- The alcohol has given you a false sense of confidence, and you think you can handle putting the pedal to the metal. Speeding is a quick tip off.
- Your brain is swimming in alcohol; therefore you can't focus on the road and you have less control of your motor skills than normal. This causes you to drive erratically, causing the vehicle to weave.
- You know you should not be behind the wheel, but you are driving regardless. You are actually driving slower than normal because you are over-cautious in your current condition.
- Short mental lapses cause you to jerk the wheel or punch the gas pedal, causing your car to stroll down the road in a jerky motion.
- The alcohol has slowed your reaction time and also affected your sense of depth perception. You make abrupt stops at traffic lights and stop signs, instead of easing your way to a smooth halt.
The State if Idaho considers you Driving Under the Influence (DUI) if you fall under one of these three circumstances:
- Your BAC is .02% or more if you are younger than 21 years of age.
- Your BAC is .04% or more and you are operating a commercial vehicle.
- Your BAC is .08% or more and you are 21 or older. You can still be charged with DUI even if your BAC is less than .08% if you are under the influence of some other intoxicating substance(s).
You will get slapped with stiffer penalties should your BAC rise to more than .02%.
Your first conviction can mean up to six months in jail, up to a $1,000 fine, and the mandatory suspension of your driver's license from at least 90 days and up to 180 days. (If you are younger than 21, make it a year.) You will have zero driving privileges the first 30 days.
Get busted a second time, and you could be facing a mandatory jail sentence of 10 days to a full year (minimum 30 days for those who are younger than 21) and up to a $2,000 fine. This second conviction could cost you your driver's license for one year (or a two-year suspension if you are younger than 21).
With a third conviction (or more) within five years, you are looking at a felony conviction. Add to that mandatory time in the slammer from 30 days to five years, up to $5,000 in fines, and the suspension of your license for one to five years (two if you are younger than 21).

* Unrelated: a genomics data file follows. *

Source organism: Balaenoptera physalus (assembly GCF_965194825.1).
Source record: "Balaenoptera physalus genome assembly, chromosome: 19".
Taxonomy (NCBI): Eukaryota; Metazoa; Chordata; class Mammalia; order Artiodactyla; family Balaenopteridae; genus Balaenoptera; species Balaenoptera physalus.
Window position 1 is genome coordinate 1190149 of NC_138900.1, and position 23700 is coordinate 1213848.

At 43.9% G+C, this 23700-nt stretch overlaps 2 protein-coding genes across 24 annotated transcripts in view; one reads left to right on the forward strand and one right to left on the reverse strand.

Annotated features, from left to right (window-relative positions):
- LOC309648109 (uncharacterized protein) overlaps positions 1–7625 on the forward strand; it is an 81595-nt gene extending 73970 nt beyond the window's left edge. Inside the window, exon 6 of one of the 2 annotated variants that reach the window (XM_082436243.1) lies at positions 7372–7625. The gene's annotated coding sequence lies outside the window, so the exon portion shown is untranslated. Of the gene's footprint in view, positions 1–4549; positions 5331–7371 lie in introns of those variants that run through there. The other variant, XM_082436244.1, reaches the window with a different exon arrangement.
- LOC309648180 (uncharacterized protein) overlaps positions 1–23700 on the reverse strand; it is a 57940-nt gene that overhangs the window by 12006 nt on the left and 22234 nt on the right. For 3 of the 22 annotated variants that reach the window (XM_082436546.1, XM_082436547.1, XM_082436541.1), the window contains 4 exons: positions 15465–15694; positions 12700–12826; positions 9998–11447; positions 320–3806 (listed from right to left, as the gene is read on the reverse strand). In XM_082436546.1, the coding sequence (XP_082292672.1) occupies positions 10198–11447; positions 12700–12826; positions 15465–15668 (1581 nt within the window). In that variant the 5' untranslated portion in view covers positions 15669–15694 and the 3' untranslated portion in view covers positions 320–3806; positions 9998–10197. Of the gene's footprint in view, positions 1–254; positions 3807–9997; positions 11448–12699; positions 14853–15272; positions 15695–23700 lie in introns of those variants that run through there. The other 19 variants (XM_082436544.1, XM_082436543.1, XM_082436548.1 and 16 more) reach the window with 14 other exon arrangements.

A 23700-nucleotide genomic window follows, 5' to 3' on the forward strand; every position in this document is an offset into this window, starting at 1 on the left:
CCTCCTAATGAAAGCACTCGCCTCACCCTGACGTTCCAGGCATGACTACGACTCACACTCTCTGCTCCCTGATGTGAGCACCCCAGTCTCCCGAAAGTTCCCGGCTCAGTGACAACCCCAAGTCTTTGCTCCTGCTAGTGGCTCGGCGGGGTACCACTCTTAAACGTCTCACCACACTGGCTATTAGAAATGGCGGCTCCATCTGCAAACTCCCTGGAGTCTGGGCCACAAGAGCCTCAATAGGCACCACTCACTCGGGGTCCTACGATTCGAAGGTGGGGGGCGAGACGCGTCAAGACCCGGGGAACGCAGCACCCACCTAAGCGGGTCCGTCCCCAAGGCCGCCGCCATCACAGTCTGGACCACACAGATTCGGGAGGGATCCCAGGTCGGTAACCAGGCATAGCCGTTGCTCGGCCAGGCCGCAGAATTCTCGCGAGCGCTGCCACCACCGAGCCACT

If you are cited for driving under the influence of alcohol or other intoxicating substances and you have failed a roadside sobriety test, you will be served with a Notice of Suspension by the arresting officer. This is a document created and upheld by the Idaho Transportation Department in accordance with Section 18-8002A of the Idaho Code. If you so please, you can ask for an administrative hearing regarding the suspension before a department-designated hearing officer.
ALS is a civil penalty separate from the criminal ones listed above. If you are served an ALS, you must adhere to the requirements and also show up in court on your designated court date to deal with the criminal DUI charges that you are facing.
The notice goes into effect 30 days after you received it from the officer. Upon the first sobriety test failure, you are looking at a suspension of 90 days, the first 30 of which you will be granted no driving privileges at all.
The second failure that takes place within five years means your license will be suspended for one year, and you will have zero driving privileges.
If you are caught driving under the influence, you might wish to consult an attorney to help you with your case and defend you in court.